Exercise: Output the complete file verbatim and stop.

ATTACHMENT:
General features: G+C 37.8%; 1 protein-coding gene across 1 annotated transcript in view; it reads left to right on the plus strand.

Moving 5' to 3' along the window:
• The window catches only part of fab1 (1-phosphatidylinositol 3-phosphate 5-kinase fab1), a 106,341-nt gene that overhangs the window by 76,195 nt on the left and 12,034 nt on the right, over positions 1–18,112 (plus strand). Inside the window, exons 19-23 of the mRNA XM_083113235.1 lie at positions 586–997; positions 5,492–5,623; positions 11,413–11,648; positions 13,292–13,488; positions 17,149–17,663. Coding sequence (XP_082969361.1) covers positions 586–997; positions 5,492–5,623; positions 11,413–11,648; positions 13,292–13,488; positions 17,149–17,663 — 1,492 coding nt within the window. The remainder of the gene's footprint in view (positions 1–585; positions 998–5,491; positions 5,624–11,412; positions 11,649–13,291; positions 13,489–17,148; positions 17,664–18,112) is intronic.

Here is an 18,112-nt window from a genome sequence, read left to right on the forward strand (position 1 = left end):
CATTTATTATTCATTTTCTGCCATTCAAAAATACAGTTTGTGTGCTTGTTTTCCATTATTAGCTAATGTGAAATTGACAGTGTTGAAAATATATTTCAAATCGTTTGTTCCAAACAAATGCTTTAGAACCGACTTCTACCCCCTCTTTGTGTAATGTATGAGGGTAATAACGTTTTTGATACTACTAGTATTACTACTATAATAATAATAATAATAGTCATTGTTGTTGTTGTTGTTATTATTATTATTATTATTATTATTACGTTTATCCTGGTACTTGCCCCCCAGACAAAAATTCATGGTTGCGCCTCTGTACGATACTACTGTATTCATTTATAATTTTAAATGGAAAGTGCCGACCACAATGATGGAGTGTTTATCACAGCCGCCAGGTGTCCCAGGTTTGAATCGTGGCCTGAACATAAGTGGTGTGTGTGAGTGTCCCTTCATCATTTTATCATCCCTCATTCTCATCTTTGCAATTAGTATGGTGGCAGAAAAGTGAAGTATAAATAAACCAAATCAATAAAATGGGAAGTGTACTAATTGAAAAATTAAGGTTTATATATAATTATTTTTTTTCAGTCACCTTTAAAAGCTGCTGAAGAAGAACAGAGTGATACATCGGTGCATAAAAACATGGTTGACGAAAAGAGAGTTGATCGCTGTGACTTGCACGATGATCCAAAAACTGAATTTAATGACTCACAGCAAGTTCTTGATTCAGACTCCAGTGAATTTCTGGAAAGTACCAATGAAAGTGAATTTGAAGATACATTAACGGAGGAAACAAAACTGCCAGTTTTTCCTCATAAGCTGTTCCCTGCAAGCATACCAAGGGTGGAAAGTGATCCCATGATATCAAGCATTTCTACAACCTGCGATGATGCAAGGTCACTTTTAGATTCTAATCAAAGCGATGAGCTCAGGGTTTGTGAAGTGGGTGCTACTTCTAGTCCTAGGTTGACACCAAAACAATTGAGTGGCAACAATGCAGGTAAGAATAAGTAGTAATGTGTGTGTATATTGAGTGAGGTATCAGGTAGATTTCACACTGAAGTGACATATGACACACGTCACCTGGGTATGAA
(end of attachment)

General features: G+C 37.8%; 1 protein-coding gene across 1 annotated transcript in view; it reads left to right on the plus strand.

Moving 5' to 3' along the window:
• The window catches only part of fab1 (1-phosphatidylinositol 3-phosphate 5-kinase fab1), a 106,341-nt gene that overhangs the window by 76,195 nt on the left and 12,034 nt on the right, over positions 1–18,112 (plus strand). Inside the window, exons 19-23 of the mRNA XM_083113235.1 lie at positions 586–997; positions 5,492–5,623; positions 11,413–11,648; positions 13,292–13,488; positions 17,149–17,663. Coding sequence (XP_082969361.1) covers positions 586–997; positions 5,492–5,623; positions 11,413–11,648; positions 13,292–13,488; positions 17,149–17,663 — 1,492 coding nt within the window. The remainder of the gene's footprint in view (positions 1–585; positions 998–5,491; positions 5,624–11,412; positions 11,649–13,291; positions 13,489–17,148; positions 17,664–18,112) is intronic.

Here is an 18,112-nt window from a genome sequence, read left to right on the forward strand (position 1 = left end):
CATTTATTATTCATTTTCTGCCATTCAAAAATACAGTTTGTGTGCTTGTTTTCCATTATTAGCTAATGTGAAATTGACAGTGTTGAAAATATATTTCAAATCGTTTGTTCCAAACAAATGCTTTAGAACCGACTTCTACCCCCTCTTTGTGTAATGTATGAGGGTAATAACGTTTTTGATACTACTAGTATTACTACTATAATAATAATAATAATAGTCATTGTTGTTGTTGTTGTTATTATTATTATTATTATTATTATTACGTTTATCCTGGTACTTGCCCCCCAGACAAAAATTCATGGTTGCGCCTCTGTACGATACTACTGTATTCATTTATAATTTTAAATGGAAAGTGCCGACCACAATGATGGAGTGTTTATCACAGCCGCCAGGTGTCCCAGGTTTGAATCGTGGCCTGAACATAAGTGGTGTGTGTGAGTGTCCCTTCATCATTTTATCATCCCTCATTCTCATCTTTGCAATTAGTATGGTGGCAGAAAAGTGAAGTATAAATAAACCAAATCAATAAAATGGGAAGTGTACTAATTGAAAAATTAAGGTTTATATATAATTATTTTTTTTCAGTCACCTTTAAAAGCTGCTGAAGAAGAACAGAGTGATACATCGGTGCATAAAAACATGGTTGACGAAAAGAGAGTTGATCGCTGTGACTTGCACGATGATCCAAAAACTGAATTTAATGACTCACAGCAAGTTCTTGATTCAGACTCCAGTGAATTTCTGGAAAGTACCAATGAAAGTGAATTTGAAGATACATTAACGGAGGAAACAAAACTGCCAGTTTTTCCTCATAAGCTGTTCCCTGCAAGCATACCAAGGGTGGAAAGTGATCCCATGATATCAAGCATTTCTACAACCTGCGATGATGCAAGGTCACTTTTAGATTCTAATCAAAGCGATGAGCTCAGGGTTTGTGAAGTGGGTGCTACTTCTAGTCCTAGGTTGACACCAAAACAATTGAGTGGCAACAATGCAGGTAAGAATAAGTAGTAATGTGTGTGTATATTGAGTGAGGTATCAGGTAGATTTCACACTGAAGTGACATATGACACACGTCACCTGGGTATGAA